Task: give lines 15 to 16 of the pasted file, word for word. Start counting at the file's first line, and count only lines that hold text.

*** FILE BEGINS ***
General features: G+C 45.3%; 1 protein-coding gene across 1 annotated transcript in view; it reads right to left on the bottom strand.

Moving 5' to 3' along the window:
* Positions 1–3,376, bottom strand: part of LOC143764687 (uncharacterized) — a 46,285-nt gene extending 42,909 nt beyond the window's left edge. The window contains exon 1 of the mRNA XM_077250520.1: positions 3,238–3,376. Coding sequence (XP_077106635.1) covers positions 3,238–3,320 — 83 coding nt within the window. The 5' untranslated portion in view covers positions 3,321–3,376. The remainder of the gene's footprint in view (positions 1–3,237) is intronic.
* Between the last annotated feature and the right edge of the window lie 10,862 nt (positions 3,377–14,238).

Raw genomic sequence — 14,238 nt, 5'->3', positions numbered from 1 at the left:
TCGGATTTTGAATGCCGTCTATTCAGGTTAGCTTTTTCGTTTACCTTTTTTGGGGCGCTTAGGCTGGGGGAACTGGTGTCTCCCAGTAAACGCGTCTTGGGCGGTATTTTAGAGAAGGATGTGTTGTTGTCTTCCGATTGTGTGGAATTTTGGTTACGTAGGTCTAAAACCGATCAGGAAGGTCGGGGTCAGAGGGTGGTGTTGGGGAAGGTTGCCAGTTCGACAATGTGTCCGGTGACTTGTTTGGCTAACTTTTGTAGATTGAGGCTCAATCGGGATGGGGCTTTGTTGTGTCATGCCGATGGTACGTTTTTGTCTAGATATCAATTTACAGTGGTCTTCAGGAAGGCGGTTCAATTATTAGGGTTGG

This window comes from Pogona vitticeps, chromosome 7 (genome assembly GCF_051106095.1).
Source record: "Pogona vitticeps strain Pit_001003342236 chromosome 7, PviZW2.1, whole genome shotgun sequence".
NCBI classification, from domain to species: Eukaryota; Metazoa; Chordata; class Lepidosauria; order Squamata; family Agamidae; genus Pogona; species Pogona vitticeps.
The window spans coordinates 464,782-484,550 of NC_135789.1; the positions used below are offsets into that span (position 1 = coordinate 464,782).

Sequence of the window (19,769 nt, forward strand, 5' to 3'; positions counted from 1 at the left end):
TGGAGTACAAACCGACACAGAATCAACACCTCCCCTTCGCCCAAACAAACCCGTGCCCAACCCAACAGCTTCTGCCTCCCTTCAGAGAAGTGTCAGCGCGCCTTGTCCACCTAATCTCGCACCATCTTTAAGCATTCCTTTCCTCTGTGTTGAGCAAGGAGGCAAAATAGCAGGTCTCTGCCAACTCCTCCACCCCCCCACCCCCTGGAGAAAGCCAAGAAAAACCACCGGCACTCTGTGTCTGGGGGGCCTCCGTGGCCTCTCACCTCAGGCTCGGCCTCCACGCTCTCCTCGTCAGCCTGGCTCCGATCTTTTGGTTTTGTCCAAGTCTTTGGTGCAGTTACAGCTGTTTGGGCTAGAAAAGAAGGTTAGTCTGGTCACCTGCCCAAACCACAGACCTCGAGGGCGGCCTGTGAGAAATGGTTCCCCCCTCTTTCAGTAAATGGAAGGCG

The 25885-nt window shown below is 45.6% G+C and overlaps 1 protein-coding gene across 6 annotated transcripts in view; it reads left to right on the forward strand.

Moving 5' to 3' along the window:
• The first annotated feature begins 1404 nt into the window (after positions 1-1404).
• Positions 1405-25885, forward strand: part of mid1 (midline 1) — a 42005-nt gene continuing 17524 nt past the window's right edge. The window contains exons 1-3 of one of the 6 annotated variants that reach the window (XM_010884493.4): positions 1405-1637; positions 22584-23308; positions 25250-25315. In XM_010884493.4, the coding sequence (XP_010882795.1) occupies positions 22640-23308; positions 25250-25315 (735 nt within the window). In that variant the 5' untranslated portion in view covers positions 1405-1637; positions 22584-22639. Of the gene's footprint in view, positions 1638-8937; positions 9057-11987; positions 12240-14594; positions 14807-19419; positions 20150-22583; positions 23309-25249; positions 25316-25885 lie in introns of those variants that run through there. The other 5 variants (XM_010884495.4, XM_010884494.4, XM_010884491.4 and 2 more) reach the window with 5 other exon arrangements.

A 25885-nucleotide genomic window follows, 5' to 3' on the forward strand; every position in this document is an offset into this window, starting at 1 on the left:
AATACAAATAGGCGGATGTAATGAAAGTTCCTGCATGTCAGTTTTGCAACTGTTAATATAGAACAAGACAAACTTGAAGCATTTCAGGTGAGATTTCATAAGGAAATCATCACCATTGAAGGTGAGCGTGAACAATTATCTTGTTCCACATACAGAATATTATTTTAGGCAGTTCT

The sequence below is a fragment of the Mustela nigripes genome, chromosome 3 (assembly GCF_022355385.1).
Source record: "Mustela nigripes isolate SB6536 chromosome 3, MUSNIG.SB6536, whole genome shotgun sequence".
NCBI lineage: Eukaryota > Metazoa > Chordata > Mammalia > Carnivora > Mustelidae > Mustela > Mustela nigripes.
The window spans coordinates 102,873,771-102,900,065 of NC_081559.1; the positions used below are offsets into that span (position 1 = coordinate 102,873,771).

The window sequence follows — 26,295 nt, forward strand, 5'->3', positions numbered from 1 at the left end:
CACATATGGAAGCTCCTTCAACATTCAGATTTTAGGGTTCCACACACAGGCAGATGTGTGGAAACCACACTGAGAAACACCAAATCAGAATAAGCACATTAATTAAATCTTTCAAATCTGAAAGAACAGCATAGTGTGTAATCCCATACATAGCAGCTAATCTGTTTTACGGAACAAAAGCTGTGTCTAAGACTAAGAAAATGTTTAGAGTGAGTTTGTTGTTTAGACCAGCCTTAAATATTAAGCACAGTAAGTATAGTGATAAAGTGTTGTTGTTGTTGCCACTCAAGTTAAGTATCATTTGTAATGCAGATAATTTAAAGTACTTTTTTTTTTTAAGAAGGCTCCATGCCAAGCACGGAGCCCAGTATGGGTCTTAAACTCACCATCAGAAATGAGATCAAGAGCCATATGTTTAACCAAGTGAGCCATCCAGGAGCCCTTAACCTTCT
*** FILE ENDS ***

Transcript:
• The first annotated feature begins 1404 nt into the window (after positions 1-1404).
• Positions 1405-25885, forward strand: part of mid1 (midline 1) — a 42005-nt gene continuing 17524 nt past the window's right edge. The window contains exons 1-3 of one of the 6 annotated variants that reach the window (XM_010884493.4): positions 1405-1637; positions 22584-23308; positions 25250-25315. In XM_010884493.4, the coding sequence (XP_010882795.1) occupies positions 22640-23308; positions 25250-25315 (735 nt within the window). In that variant the 5' untranslated portion in view covers positions 1405-1637; positions 22584-22639. Of the gene's footprint in view, positions 1638-8937; positions 9057-11987; positions 12240-14594; positions 14807-19419; positions 20150-22583; positions 23309-25249; positions 25316-25885 lie in introns of those variants that run through there. The other 5 variants (XM_010884495.4, XM_010884494.4, XM_010884491.4 and 2 more) reach the window with 5 other exon arrangements.